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I'm trying to understand how to do this:

Some producers creates N number of queues ( lets say foo.1 foo.2 foo.3 ). Than I have one consumer on another part of the Rabbit that needs to get messages from all N (in my example 3 ) queues. I know I can do something like this:

(method_frame, header_frame, body) = self.channel.basic_get(queue='foo.1', no_ack=False)
(method_frame, header_frame, body) = self.channel.basic_get(queue='foo.2', no_ack=False)
(method_frame, header_frame, body) = self.channel.basic_get(queue='foo.3', no_ack=False)

But what if my consumer doesn't know the names, what I would really like to do is something like:

(method_frame, header_frame, body) = self.channel.basic_get(queue='foo.*', no_ack=False)
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1  
Is there any way you could use 1 queue but separate bindings created by the producer? – Philip Cristiano Jun 12 '13 at 20:51
    
A second ago asked similar question =) – Vor Jun 12 '13 at 20:52
up vote 1 down vote accepted

The RabbitMQ admin interface/api will have access to all of the queues on the server. There is an easy to use Python client PyRabbit that will let you get_queues. From there you can do whatever filtering you require.

share|improve this answer
    
AWSESOME !!!! Thank you – Vor Jun 12 '13 at 21:07

Here's what I see: You need to get all the messages from a provided number n of queues. From my personal experience, I would just write a for loop and create a string by adding "foo.%s" % (iteration).

Here is an example to what I mean:

for i in range(queues):
    str = 'foo.%s' % (i)
    (method_frame, header_frame, body) = self.channel.basic_get(queue=str, no_ack=False)

As long as you know the number of queues, then you can use this.

share|improve this answer
    
Thank you for your replay, but my problem is I don't know ( or better to say don't want to know the queues names, I was thinking that the can be created "on the fly" and my consumer will grab them ) But thanks any way – Vor Jun 12 '13 at 20:22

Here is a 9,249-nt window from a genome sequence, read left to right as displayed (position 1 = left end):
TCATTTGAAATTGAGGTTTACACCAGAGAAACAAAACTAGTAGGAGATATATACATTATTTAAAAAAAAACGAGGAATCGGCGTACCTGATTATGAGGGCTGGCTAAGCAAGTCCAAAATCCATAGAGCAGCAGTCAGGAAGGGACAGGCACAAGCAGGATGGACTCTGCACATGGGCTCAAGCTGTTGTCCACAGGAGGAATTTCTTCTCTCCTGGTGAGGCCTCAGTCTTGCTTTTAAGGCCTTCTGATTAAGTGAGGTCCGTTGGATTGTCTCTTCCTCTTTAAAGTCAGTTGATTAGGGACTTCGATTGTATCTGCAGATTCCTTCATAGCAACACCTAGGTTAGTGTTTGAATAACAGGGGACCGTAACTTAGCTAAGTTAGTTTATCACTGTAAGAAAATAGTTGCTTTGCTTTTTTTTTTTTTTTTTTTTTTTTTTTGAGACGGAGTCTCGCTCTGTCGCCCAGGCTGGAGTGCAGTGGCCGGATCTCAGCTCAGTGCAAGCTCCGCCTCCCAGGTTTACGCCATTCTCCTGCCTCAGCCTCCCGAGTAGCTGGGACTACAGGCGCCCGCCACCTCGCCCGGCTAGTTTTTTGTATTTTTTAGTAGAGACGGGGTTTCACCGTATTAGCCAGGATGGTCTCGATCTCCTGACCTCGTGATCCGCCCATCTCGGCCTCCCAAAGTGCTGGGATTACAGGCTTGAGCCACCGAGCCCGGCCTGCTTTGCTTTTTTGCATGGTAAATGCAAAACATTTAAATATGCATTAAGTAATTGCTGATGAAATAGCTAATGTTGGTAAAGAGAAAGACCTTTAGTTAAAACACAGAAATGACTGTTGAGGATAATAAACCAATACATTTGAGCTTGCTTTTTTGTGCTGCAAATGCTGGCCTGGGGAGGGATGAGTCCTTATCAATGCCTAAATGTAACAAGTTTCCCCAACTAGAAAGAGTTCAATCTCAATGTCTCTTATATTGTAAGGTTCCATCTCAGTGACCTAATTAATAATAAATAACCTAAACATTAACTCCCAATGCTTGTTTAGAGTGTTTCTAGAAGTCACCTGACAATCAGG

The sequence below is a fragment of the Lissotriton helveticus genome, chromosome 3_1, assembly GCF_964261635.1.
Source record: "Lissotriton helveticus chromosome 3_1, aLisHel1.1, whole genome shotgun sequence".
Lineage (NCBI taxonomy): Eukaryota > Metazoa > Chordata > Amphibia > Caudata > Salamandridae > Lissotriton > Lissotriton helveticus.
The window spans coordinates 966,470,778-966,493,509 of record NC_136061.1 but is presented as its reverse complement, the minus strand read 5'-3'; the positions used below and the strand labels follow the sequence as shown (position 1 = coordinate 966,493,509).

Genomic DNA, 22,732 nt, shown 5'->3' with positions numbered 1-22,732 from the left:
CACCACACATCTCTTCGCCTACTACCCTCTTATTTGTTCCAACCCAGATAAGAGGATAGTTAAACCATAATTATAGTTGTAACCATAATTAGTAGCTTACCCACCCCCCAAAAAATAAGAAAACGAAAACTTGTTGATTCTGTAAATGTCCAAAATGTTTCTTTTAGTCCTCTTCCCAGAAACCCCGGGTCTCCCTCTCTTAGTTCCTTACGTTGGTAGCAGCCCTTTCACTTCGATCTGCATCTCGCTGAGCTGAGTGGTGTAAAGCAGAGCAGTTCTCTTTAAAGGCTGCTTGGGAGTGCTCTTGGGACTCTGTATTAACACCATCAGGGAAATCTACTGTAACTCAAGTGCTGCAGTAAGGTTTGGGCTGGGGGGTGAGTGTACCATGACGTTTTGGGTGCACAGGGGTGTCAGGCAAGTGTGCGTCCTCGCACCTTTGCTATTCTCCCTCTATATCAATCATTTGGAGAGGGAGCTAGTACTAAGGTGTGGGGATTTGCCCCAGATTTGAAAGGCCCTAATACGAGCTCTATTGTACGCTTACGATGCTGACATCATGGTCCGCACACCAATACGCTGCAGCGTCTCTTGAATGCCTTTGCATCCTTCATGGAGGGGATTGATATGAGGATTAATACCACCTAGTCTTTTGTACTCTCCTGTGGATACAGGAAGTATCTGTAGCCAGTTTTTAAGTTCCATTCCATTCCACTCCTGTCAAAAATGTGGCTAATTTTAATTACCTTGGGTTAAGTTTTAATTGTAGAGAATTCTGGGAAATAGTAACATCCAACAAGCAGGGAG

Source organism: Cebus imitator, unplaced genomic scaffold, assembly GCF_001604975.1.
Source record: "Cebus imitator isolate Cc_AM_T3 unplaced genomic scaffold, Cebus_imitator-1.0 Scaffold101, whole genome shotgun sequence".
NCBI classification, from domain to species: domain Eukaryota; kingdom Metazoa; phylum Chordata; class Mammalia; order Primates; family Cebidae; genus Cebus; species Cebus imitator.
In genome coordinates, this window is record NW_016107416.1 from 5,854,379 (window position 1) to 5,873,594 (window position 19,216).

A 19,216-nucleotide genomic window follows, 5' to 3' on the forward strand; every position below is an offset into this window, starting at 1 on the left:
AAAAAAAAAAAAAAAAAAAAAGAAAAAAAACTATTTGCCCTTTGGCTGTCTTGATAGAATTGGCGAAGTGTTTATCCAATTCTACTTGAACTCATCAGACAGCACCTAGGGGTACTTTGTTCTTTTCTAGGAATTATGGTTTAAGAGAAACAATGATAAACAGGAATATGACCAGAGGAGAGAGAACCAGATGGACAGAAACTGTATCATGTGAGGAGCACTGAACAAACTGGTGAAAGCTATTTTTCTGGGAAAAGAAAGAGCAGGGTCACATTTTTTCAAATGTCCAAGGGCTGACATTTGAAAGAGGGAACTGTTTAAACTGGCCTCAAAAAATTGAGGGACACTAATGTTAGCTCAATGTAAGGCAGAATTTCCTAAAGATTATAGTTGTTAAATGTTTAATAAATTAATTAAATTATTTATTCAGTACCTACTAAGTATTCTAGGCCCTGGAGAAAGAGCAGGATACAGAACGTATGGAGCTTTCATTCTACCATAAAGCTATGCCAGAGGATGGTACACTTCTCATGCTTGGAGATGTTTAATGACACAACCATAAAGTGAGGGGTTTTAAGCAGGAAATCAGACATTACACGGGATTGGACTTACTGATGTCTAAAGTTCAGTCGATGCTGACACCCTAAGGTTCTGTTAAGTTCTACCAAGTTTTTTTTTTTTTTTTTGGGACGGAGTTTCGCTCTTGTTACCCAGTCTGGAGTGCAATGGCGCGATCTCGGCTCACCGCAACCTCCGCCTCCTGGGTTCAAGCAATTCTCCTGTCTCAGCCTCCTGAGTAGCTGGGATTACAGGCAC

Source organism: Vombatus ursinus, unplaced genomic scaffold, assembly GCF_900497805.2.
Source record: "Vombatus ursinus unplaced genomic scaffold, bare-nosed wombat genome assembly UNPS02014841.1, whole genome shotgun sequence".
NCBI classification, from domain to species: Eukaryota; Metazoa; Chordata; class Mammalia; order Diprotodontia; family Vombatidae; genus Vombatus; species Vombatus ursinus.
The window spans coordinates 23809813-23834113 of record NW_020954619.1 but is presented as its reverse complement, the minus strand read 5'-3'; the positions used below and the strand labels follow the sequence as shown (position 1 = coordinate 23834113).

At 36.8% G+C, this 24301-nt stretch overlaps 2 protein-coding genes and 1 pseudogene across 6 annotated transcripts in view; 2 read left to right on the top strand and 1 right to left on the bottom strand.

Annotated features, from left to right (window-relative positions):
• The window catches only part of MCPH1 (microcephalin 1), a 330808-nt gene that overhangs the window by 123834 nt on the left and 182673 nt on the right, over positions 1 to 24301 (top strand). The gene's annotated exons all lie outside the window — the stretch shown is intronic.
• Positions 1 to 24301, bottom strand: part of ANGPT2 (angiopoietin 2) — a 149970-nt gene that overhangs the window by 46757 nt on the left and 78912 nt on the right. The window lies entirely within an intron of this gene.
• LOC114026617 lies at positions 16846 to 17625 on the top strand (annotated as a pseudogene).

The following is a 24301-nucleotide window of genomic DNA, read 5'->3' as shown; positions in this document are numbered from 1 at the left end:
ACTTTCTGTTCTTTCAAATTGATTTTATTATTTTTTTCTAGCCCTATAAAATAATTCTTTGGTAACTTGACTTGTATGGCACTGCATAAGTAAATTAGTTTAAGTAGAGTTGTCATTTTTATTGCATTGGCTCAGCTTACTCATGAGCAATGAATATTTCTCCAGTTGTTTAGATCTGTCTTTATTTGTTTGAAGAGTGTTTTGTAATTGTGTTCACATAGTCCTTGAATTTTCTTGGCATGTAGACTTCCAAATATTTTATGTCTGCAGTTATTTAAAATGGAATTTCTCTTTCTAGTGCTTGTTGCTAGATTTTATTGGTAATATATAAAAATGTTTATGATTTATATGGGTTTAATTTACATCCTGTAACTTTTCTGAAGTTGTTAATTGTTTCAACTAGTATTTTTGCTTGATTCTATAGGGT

If your consumer has a way of recognizing a queue you should be able to find them all by searching through foo.__dict__.

You should keep in mind that if any of your queues are set at the class level, then they will not appear in foo.__dict__. In this case you will have to write an algorithm that traverses foo's mro.

Alternatively if you can modify the creation of queues you can track them through the use of a sort of manager.

class MyQueue(list):
    queues = {}  # Keeps track of all the queues out there

    @classmethod
    def add_to_producer(cls, obj, name, init_values):
        q = MyQueue(init_values)
        cls.queues[(obj, name)] = q
        setattr(obj, name, q)


class MyProducer(object):

    def __init__(self):
        # Initialize our producer with a couple of queues
        MyQueue.add_to_producer(self, 'a', [1,2])
        MyQueue.add_to_producer(self, 'b', [])


p1 = MyProducer()
p2 = MyProducer()
# Add another queue to p2
MyQueue.add_to_producer(p2, 'c', [4,5,6])

# Go through all of our created queues
for obj, attr_name in MyQueue.queues:
    if obj == p1:
        print 'p1', getattr(obj, attr_name)

    if obj == p2:
        print 'p2', getattr(obj, attr_name)

>>> p1 [1, 2]
>>> p1 []
>>> p2 [4, 5, 6]
>>> p2 [1, 2]
>>> p2 []
share|improve this answer
    
Thank you very much, appreciate your time, spending on answering this question. – Vor Jun 12 '13 at 20:24

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